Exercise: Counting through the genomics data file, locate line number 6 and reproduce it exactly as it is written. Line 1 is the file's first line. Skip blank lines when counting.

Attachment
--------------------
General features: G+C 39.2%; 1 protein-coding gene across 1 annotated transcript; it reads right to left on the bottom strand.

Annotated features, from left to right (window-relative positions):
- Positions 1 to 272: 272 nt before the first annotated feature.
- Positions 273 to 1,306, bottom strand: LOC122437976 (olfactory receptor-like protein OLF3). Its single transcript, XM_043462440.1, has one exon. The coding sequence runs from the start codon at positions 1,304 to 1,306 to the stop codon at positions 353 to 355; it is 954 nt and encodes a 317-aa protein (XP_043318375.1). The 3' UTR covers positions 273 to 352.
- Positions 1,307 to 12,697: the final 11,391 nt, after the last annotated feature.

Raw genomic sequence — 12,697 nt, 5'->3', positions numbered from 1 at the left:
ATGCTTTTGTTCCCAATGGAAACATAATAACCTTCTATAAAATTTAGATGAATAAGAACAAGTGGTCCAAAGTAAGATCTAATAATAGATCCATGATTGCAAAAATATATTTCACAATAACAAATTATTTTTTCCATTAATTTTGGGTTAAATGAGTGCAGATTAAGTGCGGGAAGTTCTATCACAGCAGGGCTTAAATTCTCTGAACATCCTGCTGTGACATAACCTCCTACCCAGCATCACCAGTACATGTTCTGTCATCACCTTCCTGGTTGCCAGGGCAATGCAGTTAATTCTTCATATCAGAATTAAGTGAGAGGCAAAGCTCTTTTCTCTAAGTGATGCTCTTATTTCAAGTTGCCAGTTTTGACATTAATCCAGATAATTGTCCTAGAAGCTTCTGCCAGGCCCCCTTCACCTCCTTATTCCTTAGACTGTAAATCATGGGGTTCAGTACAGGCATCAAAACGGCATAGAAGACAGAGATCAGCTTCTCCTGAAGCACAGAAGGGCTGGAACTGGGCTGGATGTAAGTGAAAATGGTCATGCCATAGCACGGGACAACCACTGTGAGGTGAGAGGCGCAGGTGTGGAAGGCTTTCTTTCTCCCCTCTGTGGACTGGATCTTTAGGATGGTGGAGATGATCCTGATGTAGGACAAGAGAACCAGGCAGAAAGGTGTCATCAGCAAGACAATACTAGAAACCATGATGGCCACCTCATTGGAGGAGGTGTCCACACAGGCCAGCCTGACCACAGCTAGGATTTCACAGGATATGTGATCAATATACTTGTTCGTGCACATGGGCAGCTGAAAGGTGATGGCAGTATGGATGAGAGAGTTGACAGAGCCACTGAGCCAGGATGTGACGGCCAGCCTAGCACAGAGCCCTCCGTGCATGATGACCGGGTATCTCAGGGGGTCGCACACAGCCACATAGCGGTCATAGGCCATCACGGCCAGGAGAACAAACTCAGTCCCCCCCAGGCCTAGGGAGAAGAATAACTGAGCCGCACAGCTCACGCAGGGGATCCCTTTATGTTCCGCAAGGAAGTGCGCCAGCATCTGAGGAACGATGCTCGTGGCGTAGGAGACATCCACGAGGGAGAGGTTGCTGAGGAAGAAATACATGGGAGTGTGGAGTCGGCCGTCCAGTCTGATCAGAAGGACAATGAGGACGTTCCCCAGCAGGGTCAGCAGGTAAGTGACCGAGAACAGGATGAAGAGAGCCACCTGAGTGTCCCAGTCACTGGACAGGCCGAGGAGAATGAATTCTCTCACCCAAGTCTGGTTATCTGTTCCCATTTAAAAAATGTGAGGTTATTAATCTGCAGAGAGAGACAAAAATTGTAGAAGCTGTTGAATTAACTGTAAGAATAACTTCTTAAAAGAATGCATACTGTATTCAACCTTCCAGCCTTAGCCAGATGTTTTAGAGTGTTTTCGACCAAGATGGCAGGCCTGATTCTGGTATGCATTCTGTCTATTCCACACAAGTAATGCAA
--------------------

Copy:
Raw genomic sequence — 12,697 nt, 5'->3', positions numbered from 1 at the left: